CUSCO: The Inca Capital
Cusco is a city in southeastern Peru, near the Urubamba Valley of the Andes mountain range. Is located in the Southern highlands of Peru, at 3,400 meters (11,150 ft.) above sea level.. In 2007, the city had a population of 358,935 which was triple the figure of 20 years ago. Located on the eastern end of the Knot of Cuzco, its elevation is around 3,400 m (11,200 ft).
Cusco was the site of the historic capital of the Inca Empire and was declared a World Heritage Site in 1983 by UNESCO. It is a major tourist destination and receives almost 2 million visitors a year. It is designated as the Historical Capital of Peru by the Constitution of Peru.
Climate: It is sunny and warm during the day but cold at night, with a main temperature of 15°C (59°F); nevertheless, the temperature drops at night in winter (June to September), sometimes, below 0°C (32°F). The rainy season is from November to March, however, it usually rains couple of hours during the day.
Surroundings: Cusco city is surrounded by mountains and valleys. One of the best places to go outside of the city is the Urubamba Valley, known as the "Incas Sacred Valley", there are snow-capped mountains, eucalyptus tree forests and corn fields beside the river. A succession of picturesque towns with colonial churches, agriculture terraces and many archaeological sites show up along the road. The main spots are Pisac, Ollantaytambo, Maras and Chincheros.
History: Cusco was the capital of the Inca Empire which extended through the west coast and highlands of the South American continent. Cusco and its surroundings were the first settlement of the Incas on the early 13th century. From that moment, the Inca people developed a kingdom and later an Empire by conquests and wars, but also by agreements with other kingdoms in the Southern highlands (Lake Titicaca region), west coast, and Northern coast and highlands. Finally, in the early 16th century, it was a big Empire, but the arrival of the Spaniards and the later conquest of the Incas by the Spanish Crown, stopped their expansion.
In 1533, the Spaniards arrived to Cusco and founded their own city destroying big part of the Inca city. They destroyed the palaces and temples of the Incas to build on top their churches and mansions. In the colonial times, Cusco was a very prosperous city due to the agriculture, the mining and commerce. The artisans of Cusco became famous due to their paintings and wood-carvings. Nowadays, their art can be seen in museums and churches in Cusco, as the Cathedral, San Blas Church and the Archbishop's Palace.
There are many archaeological sites that can be visited in the city and its surroundings, as the Urubamba valley (a.k.a. "Incas Sacred Valley"). The main one in the city is the "Koricancha" (Golden temple), it was the most important temple at the Incas times. Unfortunately, it was partially destroyed by the Spaniards to build a church and a monastery on top, but many chambers, rooms and walls remain. Other sites close to the city are Sacsayhuaman, Qenqo and Tambomachay. The most interesting is the first one, it looks like a fortress with three large walls of huge stones of 9 meters (30 ft.) height and 350 tons weight. It was built on the top of a hill that over-looks the city, with a zigzag shape to worship the lightning god.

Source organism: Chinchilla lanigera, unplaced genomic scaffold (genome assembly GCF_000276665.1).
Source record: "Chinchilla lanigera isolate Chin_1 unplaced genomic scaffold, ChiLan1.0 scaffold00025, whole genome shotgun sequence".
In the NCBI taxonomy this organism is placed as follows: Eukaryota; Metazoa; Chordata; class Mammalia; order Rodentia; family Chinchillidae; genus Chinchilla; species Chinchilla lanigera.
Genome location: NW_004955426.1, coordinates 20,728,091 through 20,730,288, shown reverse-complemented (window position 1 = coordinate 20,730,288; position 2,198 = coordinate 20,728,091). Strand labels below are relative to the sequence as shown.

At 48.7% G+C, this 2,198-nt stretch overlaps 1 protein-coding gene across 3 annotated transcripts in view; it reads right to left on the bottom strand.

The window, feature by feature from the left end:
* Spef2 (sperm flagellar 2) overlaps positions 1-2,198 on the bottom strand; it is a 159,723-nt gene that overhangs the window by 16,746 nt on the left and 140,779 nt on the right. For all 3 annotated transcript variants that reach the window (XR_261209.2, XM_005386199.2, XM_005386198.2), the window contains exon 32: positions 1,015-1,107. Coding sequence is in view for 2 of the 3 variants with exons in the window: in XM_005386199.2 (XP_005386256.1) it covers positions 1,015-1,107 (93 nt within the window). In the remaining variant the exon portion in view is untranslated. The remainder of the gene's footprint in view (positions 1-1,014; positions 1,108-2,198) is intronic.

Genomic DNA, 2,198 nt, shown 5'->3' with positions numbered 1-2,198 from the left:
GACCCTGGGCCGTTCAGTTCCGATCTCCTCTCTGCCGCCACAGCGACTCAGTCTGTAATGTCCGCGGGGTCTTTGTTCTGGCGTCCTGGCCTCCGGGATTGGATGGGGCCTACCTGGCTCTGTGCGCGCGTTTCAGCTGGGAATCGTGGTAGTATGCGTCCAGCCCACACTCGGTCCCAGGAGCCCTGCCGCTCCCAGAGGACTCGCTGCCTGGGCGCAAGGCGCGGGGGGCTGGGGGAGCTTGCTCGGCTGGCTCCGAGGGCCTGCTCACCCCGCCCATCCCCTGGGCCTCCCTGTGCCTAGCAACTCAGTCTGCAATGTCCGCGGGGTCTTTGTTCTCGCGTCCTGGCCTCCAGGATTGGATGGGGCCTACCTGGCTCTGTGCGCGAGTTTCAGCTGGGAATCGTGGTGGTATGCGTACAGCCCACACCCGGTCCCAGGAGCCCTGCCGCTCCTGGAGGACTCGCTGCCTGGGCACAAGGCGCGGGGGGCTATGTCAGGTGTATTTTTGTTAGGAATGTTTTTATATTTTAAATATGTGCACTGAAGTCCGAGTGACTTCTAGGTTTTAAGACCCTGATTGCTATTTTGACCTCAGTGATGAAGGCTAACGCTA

Other places are Pisac and Ollantaytambo in the Urubamba Valley or the "Incas Sacred Valley". The first one is a temple built on top of a mountain. You can get there hiking (one hour uphill) or by car. There are the remains of a temple with impressive stone walls. In Ollantaytambo there is another huge temple built on the slope of a mountain.
Festivities: In Cusco there are many feasts due to the catholic devotion of its people and its history. One of the most important is the “Inti Raymi” on June 24th. This festivity is an Inca ritual to worship the sun, the main god of the Incas. Another important celebration is the “Qollur riti” on late may, where the pilgrims climb a snow-capped mountain with huge blocks of ice on their backs as penitence. The feast of Virgen del Carmen (July 15th - 17th) is another catholic festivity celebrated in Paucartambo town with a procession accompanied by many musical ensembles and masked dancers.
Adventure: The most famous trek in Peru and South America is the Inca Trail to Machu Picchu, which has three alternatives. The longest one takes 7 days and 6 nights, it's very hard and high. The most popular is the one of 4 days and 3 nights, in this one you pass through many Inca ruins and see different kinds of sceneries (Andean and tropical landscapes). Finally, the shortest one is only 2 days and 1 night, it's a good option for the people who are short of time or don't want to hike for days nor camp. All three end at Machu Picchu.
You can do whitewater rafting in Cusco too. You have two options, there is the Urubamba river for one day tours. This river is easy to access from Cusco and it has rapids class II and III (a safe but fun ride). If you are looking for something wilder, you can do an excursion to the Apurimac canyon.
It takes 4 days, the river is further from Cusco and there are rapids class III, IV and even V, this is advice only for people with experience.